We suggest that applying the GAAP E&P method to noncontrolled section 902 corporations would significantly simplify the calculation of E&P for those corporations. We therefore recommend that the final regulations clarify that the GAAP E&P method applies to such corporations, as well as to controlled foreign corporations.

Other Adjustments

The preamble to the proposed regulations invites comments on other specific adjustments that are particularly burdensome to compute but unlikely to involve material amounts. 1992-30 I.R.B. at 25. TEI believes significant benefits will accure to both taxpayers and the IRS by using U.S. GAAP in computing E&P, and those benefits will be maximized by limiting the adjustments required or permitted. We recommend that the GAAP E&P method permit taxpayers to start with their financial statements and limit adjustments to those items that are likely to be material.(3) In particular, no adjustments to GAAP financial statements be required in respect of the following temporary differences:

(1) Foreign Currency Translation.

Although post-1986 tax rules

relating to foreign currency

translation were generally intended

to conform to FAS 52

concepts, some differences between

U.S. tax rules and

GAAP remain. In our March

27, 1991, submission, we identified

foreign currency translation

as one of three items

that, at a minimum, should

not be adjusted for under the

GAAP E&P proposal. Although

the issuance of the

dollar approximate separate

transaction method (DASTM)

regulations on July 16, 1991,

substantially reduced the differences

between the tax and

financial accounting treatment

of this item, we continue

to believe that taxpayers

should not be required to

make any adjustment for foreign

currency translation.

TEI submits that, because the

differences between FAS No.

52 and the DASTM regulations

are so minor, the IRS

should consider outright

adoption of the financial accounting


(2) Economic performance. Adjustments

for the economic performance

rules under section

461(h) should not be required.

Such adjustments generally

create relatively short-term

timing differences, but nonetheless

impose substantial recordkeeping


(3) Inventory. The preamble to

the proposed regulations

states that the elimination of

the UNICAP adjustment was

intended to "permit increased

reliance on the taxpayer's

method of accounting for inventories

for financial accounting

purposes." 1992-30

I.R.B. at 25. The UNICAP

adjustment, however, is not

the only difference between

tax and financial accounting

for inventories. We suggest

that significant simplification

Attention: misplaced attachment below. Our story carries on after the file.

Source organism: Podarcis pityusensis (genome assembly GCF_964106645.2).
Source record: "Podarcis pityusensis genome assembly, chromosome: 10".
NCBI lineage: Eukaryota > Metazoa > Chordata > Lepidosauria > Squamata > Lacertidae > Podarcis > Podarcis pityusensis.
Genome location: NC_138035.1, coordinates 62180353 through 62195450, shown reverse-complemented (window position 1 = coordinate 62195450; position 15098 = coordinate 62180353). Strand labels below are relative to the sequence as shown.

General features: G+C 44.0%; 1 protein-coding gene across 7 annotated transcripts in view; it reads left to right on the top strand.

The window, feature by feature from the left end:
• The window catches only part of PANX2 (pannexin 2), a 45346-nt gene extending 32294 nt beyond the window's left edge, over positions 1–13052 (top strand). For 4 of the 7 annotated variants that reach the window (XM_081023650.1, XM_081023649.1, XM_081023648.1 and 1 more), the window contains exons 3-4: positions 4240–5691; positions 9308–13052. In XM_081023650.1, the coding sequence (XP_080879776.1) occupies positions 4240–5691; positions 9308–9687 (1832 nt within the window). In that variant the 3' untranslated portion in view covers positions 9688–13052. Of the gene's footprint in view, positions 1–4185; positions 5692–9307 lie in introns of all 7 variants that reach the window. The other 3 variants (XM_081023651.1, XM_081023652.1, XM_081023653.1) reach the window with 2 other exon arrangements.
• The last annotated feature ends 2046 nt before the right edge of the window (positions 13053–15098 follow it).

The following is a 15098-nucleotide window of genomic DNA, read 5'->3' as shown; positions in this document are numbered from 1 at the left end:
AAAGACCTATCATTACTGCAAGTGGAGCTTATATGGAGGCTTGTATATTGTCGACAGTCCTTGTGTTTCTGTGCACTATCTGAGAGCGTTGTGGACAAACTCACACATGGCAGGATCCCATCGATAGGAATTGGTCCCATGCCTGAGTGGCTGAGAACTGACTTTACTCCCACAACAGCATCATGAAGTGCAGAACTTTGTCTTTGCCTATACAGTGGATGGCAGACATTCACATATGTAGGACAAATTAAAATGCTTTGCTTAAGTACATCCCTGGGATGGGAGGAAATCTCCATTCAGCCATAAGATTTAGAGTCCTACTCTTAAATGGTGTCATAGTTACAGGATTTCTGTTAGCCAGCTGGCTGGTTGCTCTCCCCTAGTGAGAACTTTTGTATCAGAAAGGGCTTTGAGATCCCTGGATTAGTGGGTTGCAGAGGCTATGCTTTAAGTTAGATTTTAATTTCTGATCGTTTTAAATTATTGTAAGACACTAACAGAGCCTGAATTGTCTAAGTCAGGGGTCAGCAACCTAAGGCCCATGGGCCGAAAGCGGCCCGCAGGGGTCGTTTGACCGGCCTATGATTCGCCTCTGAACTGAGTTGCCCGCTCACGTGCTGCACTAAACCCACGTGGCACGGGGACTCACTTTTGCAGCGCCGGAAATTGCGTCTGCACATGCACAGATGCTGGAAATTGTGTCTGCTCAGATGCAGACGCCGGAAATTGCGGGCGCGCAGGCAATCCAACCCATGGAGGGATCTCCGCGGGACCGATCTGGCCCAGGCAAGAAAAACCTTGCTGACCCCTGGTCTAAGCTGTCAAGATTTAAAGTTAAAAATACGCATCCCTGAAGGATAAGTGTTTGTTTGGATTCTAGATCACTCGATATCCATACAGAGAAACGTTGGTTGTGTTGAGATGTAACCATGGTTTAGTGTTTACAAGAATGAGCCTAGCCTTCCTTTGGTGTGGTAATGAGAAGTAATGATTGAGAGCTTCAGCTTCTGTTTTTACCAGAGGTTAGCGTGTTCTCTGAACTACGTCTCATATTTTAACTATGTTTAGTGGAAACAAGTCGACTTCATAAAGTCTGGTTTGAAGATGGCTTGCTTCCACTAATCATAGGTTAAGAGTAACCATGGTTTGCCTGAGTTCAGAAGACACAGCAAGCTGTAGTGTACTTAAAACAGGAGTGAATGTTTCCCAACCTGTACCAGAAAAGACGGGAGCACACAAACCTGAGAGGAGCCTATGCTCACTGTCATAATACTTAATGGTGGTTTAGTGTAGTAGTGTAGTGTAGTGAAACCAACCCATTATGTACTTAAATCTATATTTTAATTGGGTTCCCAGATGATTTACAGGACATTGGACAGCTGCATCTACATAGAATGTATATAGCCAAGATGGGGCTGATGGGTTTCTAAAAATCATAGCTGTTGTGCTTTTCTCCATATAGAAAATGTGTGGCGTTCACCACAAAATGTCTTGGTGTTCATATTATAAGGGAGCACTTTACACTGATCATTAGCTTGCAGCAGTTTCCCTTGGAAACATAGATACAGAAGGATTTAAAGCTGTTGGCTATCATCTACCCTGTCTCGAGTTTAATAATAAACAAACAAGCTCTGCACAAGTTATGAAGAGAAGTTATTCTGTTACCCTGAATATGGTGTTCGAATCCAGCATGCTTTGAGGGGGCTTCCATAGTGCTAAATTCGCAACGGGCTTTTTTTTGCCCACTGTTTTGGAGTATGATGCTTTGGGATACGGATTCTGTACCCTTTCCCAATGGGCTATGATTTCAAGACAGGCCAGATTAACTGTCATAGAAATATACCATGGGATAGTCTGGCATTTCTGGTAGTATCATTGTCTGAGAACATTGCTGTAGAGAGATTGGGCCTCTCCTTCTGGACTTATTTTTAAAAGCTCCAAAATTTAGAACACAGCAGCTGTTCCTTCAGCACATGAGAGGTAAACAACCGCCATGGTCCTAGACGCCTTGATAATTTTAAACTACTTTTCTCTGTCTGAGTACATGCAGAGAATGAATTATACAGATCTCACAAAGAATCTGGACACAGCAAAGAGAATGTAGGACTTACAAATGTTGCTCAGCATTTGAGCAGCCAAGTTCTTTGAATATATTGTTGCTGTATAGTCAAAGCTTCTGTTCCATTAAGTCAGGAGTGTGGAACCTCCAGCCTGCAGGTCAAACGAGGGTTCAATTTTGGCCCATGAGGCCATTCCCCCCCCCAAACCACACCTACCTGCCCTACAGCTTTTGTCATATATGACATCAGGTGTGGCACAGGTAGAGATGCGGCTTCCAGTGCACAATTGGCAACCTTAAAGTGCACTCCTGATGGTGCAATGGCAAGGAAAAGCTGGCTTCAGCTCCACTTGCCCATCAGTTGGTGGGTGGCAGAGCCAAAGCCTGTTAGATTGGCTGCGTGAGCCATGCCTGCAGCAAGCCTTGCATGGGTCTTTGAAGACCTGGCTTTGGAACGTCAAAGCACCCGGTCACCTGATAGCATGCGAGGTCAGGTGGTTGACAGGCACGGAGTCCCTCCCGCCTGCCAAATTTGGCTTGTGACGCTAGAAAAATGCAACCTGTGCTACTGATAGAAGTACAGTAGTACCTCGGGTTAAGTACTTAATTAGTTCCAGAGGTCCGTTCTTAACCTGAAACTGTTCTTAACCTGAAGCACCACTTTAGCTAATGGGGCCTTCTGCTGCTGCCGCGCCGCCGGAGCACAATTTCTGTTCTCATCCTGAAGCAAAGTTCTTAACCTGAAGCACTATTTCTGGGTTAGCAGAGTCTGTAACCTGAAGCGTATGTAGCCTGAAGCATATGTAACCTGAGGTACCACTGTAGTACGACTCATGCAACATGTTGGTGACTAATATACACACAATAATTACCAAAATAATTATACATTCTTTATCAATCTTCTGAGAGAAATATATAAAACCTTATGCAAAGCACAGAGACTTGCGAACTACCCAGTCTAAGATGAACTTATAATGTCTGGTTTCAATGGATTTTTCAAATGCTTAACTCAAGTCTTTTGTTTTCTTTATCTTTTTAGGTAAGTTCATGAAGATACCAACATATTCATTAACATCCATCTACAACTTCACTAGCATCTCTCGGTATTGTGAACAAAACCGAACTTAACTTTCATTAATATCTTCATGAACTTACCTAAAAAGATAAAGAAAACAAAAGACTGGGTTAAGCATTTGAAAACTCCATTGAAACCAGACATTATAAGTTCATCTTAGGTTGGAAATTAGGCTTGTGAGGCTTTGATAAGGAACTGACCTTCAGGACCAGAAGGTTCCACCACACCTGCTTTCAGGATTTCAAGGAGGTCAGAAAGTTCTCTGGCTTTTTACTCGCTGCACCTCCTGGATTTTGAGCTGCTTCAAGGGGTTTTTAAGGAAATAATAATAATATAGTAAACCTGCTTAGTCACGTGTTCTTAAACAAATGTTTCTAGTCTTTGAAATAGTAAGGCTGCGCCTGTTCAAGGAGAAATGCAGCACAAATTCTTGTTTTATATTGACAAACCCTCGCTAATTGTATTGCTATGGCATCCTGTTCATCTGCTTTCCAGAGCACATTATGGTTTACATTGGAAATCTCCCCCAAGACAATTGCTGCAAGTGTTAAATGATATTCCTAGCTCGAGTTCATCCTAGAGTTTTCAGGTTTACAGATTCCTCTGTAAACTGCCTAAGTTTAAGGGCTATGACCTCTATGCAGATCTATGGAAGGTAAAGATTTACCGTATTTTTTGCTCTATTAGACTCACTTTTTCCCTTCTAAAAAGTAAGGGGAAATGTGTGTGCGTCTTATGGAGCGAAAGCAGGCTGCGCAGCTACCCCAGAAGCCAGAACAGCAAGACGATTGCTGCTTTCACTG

would be achieved by permitting

the use of U.S. GAAP for

inventory, adjusted to FIFO

where LIFO is used for purposes

of foreign financial

statements or tax returns.

(4) De Minimis Expensed Items.

Under U.S. GAAP, taxpayers

may be permitted to expense

certain nonmaterial items

that would otherwise have to

be capitalized for financial (as

well as tax) purposes. TEI

recommends that no adjustment

be required for such de

minimis amounts.

(5) Research and Development Expenses.

No adjustment should

be required for research and development

expenses where the

U.S. GAAP and tax treatment

are different.


Tax Executives Institute appreciates this opportunity to present our views on the proposed regulations under sections 964 and 952 of the Code, relating to the computation of earnings and profits of foreign corporations. If you have any questions, please do not hesitate to call Lisa Norton, chair of TEI's International Tax Committee, at (201) 573-3200 or Mary L. Fahey of the Institute's professional staff at (202) 638-5601. (1) Indeed, absent its application to Subpart F, the proposed regulations may increase the administrative burden of compliance in respect of controlled foreign corporations (CFCs) that have manufacturing or sales activity and generate Subpart F income in some, but not all, years. For those years in which the CFC generates Subpart F income, the taxpayer would determine its cost of sales for Subpart F purposes only by going back to all non-subpart F years and recomputing the cost of sales applying section 263A. (2) The preamble to the proposed regulations states that taxpayers "may" use GAAP recovery methods and useful lives in computing depreciation adjustments. 1992-30 I.R.B. at 25. The proposed regulations, however, require the use of GAAP methods and lives. (3) Because the Tax Reform Act of 1986 now requires taxpayers to pool their E&P for post-1986 years, the elimination of adjustments for most temporary (or timing) differences (i.e., those which tend to reverse over a period of time) will not result in significant income tax distortions. Permanent and temporary differences between tax and financial accounting requirements were more fully discussed in our March 27, 1991, submission, beginning at page 5. (4) In some circumstances (e.g., long-term debt), foreign currency translation may result in a permanent difference. Even in those cases, we believe that the U.S. GAAP figures should be used for E&P purposes.
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Publication:Tax Executive
Date:Nov 1, 1992
Previous Article:Rev. proc. 92-20, relating to changes in methods of accounting.